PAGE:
By now, most people have seen the shocking images of the devastation left, yet again, from unprecedented stormwater runoff in Ellicott City. But people were affected all over – in Catonsville and Baltimore. And, although less dramatically and not making the national news, communities in Frederick are suffering from flooding from the rain just two weeks ago. These events are happening more frequently and more intensely than ever before.

    SUTTON_ELLICOTT_CITY.jpgHow do people of faith respond? Well, as the wonderful folks at St. Peter’s Episcopal Church, St. Paul's Catholic Church and others in Ellicott City demonstrated, first you address immediate humanitarian needs, which they did with grace and generosity. But what else can congregations do?

    The flooding in Ellicott City is a very complex problem that will require multi-faceted solutions. Those without hope will fold their hands and say this is a problem we can’t fix. But, others don’t debate the answers, they simply get to work. The words found in Pirkei Avot, which is part of the Jewish Mishnah, the first text of the Jewish oral law, instruct us: “Say little and do much”. And later in this text it says: “You are not obligated to complete the work, but neither are you free to desist from it” (2:21).

    Many congregations in IPC’s network have installed rain gardens and cisterns and planted trees to increase tree canopy and slow down rainfall. These are direct ways to help slow runoff during storms.  People of faith also worked to promote a policy for protecting Maryland’s healthy forests from further development, with many people signing a petition, calling their legislators, and preparing testimony to be heard at the bill hearing. We are disappointed it did not pass in 2018, and we vow to keep working toward policies that restore balance to the web of life.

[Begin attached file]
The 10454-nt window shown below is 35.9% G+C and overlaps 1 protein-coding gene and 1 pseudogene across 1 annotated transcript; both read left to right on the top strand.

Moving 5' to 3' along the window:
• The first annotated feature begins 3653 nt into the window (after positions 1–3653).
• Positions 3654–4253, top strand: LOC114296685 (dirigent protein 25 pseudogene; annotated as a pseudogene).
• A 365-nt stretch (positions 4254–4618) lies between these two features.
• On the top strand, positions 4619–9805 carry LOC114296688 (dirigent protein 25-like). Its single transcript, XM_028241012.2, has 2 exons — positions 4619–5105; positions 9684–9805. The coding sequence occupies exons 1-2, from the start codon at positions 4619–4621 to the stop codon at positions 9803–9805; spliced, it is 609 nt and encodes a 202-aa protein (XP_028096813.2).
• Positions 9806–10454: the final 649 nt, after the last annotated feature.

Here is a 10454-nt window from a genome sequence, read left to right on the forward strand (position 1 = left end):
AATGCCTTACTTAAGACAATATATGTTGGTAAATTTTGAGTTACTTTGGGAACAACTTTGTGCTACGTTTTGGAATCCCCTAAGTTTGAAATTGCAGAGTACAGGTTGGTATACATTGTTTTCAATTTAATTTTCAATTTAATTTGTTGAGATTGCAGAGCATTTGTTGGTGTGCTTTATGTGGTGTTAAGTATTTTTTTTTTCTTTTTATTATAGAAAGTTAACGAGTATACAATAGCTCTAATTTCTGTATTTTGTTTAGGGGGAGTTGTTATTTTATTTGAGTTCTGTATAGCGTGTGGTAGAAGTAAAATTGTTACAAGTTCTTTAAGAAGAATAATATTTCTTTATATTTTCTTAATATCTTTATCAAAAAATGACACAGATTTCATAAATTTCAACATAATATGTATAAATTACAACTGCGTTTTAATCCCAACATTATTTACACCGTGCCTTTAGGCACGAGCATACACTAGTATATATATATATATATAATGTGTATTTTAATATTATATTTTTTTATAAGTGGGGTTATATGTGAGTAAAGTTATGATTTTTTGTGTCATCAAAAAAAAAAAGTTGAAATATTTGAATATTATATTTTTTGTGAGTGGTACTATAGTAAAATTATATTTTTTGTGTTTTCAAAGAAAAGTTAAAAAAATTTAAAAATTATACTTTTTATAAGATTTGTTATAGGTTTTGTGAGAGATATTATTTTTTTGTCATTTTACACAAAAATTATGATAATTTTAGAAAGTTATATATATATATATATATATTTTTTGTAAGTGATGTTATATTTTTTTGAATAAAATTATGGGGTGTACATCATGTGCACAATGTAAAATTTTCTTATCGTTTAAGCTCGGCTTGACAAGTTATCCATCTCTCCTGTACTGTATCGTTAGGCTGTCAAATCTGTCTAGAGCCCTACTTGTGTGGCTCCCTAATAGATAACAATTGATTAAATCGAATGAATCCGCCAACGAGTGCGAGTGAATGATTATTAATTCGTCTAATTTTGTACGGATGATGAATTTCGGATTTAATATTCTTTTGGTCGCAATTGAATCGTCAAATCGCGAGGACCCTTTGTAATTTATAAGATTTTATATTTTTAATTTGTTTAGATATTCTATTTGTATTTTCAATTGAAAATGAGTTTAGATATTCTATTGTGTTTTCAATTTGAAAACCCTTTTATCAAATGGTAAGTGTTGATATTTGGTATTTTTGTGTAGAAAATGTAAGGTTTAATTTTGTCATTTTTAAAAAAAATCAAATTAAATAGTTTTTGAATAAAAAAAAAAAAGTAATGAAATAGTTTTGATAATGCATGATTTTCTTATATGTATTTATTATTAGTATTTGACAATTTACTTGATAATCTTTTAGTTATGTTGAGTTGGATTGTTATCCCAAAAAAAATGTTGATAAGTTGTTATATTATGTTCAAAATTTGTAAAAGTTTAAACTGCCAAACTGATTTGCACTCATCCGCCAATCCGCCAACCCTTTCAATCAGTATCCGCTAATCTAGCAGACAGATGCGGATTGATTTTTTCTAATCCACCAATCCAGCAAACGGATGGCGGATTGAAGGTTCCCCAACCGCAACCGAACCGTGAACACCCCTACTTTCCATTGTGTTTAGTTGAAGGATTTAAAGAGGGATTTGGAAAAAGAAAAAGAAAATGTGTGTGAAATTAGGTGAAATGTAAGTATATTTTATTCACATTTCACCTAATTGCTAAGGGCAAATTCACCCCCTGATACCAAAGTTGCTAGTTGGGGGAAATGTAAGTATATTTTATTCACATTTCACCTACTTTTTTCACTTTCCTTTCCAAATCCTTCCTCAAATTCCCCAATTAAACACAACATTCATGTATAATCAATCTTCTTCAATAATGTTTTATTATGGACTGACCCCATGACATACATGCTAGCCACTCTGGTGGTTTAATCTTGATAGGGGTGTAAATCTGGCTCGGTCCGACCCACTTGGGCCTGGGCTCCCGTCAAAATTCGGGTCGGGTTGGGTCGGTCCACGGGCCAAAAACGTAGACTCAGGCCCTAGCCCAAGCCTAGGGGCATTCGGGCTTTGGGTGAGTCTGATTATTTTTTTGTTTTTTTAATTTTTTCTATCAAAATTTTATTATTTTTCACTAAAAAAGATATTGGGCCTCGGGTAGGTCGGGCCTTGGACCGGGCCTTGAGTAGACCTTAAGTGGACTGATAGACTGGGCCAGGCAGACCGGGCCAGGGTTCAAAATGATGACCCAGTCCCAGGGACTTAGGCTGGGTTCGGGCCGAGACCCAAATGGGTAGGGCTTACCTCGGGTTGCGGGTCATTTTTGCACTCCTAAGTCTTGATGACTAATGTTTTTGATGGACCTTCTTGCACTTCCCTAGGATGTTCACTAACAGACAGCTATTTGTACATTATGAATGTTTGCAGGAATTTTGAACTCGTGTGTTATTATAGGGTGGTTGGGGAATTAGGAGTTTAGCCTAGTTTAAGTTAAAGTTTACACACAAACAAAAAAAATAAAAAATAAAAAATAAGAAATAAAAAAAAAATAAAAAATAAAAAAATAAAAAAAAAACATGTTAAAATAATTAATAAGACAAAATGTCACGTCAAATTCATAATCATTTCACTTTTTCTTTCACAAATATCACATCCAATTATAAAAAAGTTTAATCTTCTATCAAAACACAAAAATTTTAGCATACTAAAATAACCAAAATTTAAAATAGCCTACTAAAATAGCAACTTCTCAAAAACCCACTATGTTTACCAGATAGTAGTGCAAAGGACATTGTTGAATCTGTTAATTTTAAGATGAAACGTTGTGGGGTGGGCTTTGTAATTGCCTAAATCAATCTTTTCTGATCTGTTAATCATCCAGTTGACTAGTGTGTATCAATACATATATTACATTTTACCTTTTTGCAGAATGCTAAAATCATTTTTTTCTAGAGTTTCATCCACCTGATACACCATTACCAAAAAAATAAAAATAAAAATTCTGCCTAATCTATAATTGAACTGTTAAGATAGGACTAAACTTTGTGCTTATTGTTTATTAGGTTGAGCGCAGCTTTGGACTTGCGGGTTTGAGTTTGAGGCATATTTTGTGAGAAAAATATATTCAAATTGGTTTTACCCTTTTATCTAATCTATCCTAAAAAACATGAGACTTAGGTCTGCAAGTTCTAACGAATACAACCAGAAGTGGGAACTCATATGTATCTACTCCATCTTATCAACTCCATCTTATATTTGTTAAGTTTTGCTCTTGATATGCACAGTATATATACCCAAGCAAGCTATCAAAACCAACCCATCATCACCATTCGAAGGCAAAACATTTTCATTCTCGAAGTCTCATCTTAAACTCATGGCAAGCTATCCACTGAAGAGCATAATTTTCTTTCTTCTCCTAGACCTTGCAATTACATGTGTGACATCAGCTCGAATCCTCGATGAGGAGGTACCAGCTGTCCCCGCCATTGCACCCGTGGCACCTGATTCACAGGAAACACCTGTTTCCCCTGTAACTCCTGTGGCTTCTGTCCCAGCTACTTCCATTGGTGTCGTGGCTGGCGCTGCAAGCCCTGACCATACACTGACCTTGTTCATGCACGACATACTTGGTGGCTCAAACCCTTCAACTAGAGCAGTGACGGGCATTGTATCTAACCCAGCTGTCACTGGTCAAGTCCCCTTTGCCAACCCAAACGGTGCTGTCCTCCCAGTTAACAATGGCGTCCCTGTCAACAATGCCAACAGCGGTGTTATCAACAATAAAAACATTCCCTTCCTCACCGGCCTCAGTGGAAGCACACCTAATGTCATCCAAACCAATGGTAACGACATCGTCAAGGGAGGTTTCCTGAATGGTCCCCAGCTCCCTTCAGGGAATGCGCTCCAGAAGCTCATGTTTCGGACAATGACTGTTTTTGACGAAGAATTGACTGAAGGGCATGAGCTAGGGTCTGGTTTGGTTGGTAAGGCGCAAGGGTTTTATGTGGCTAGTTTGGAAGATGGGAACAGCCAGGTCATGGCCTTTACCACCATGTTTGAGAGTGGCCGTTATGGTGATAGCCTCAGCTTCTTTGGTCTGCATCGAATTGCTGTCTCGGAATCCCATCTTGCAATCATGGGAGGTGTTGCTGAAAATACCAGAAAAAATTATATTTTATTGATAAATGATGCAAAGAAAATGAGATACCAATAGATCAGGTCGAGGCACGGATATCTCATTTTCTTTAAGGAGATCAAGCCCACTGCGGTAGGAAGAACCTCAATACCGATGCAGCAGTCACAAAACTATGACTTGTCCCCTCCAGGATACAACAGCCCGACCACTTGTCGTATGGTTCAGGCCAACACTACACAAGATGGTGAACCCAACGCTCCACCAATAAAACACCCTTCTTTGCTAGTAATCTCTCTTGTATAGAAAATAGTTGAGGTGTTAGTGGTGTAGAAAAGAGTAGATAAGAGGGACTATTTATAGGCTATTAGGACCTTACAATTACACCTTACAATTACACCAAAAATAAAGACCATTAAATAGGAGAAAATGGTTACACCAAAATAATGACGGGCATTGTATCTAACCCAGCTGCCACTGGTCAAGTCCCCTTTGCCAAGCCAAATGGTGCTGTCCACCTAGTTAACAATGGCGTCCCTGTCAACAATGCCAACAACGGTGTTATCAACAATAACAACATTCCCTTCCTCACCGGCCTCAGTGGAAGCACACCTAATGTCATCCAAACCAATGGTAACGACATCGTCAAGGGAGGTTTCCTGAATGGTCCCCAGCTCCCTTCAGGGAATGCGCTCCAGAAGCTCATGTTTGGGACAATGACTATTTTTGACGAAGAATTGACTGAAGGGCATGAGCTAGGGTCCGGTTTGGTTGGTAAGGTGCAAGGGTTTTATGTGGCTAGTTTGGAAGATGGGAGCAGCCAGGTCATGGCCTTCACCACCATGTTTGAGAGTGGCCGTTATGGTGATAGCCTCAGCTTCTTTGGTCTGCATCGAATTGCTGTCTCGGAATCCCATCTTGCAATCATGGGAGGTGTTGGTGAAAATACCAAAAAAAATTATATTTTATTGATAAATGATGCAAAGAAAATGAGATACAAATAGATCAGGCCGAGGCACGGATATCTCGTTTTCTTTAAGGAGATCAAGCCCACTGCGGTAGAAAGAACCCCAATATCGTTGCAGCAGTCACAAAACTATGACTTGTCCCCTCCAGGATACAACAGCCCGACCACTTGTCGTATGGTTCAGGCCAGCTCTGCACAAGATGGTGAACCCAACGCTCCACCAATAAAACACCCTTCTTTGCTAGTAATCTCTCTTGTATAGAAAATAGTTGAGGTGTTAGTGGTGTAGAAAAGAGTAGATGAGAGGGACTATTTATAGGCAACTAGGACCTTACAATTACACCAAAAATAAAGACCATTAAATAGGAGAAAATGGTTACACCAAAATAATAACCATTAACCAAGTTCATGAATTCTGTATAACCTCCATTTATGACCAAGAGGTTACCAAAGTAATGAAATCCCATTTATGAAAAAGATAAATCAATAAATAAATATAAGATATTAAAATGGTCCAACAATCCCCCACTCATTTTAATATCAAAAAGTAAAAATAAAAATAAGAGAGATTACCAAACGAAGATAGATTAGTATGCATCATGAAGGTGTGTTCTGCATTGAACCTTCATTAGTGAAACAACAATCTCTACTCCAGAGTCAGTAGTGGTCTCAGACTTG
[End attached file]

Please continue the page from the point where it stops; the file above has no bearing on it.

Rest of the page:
IPC offers help to congregations to answer the call to action. Check out our One Water Partnership webpage to find the details about upcoming Interfaith Nature Walks and Action Planning and Grant Writing Workshops to see firsthand what is happening to our watershed communities and how faith institutions can be part of the complex solution. Encourage members of your congregation to participate to learn and be inspired to act. This is what IPC is all about. Let’s “say little and do much” together.

    We extend our prayers for recovery to all those affected in Ellicott City, Baltimore, Frederick -- to anyone touched by the ravages of stormwater.

    Bonnie Sorak, Outreach Coordinator

  • published Volunteer 2018-05-02 16:56:49 -0400

    Volunteer at IPC!

    If you can volunteer with us, please complete our General Volunteer Signup Form.



  • published 2018 in Reflections 2018-04-23 13:36:19 -0400

  • published 2017 in Reflections 2018-04-23 13:20:52 -0400

  • published 2014-2013 in Reflections 2018-04-23 13:20:40 -0400

  • published 2015 in Reflections 2018-04-23 13:20:11 -0400

  • published Heroes in Newsletter 2018-04-09 13:55:57 -0400


    April 2018, Issue 1


    • Reflection: Heroes
    • One More Time: Inspirational Bus Tours
    • Sacred Grounds Workshops This Spring
    • Legislative Update
    • Deadline April 13-Chesapeake Conservation Corps Internship Program 
    • SIGN UP: Vacation Bible School Trainings in Prince George's & Baltimore
    • Earth Day Worship and Study Resources
    • Spring Nature Walks in Gaithersburg and Harford County
    • Upcoming Events and Volunteer Opportunities
    • Volunteer & In-Kind Needs


    The state of things in our world is a little overwhelming right now. In Maryland in particular, things didn’t go quite as planned this legislative session. The ban on foam food packaging products was not even brought up for a vote in the House Environment subcommittee, and the Forest Conservation amendments were put on hold, pending more studies of forest loss. (Be sure you know how your elected representative voted on these bills, and hold them accountable if they are not working for you. To find out, sign up for our advocacy emails.)

    Where is the hope? It’s out there, alive and well.

    Here are a handful of heroeswho are fighting the good fight and keeping hope alive. We wanted to highlight them to share their hope with you. Maybe they’ll inspire you in some way, or reassure you that you’re not working on your own. Collectively, we are making progress.

    • The Rev. Diana Caroll of St. Luke’s Episcopal Church of Eastport testified at the House hearing on February 21st in support of the Forest Conservation Act amendments. She arrived at 12 noon and didn't leave until well after 8PM. She did this after returning the day before from a 3-day retreat, and wrote her testimony in one night. 
    • The Rev. Sue Lowcock-Harris of First Presbyterian Church of Howard County had this letter-to-the-editor "Thou Shall Not Steal Trees"published in the Bay Weekly about the moral duty to protect forests. She wrote it and re-wrote it 3 times because other publications were not printing it. She never gave up.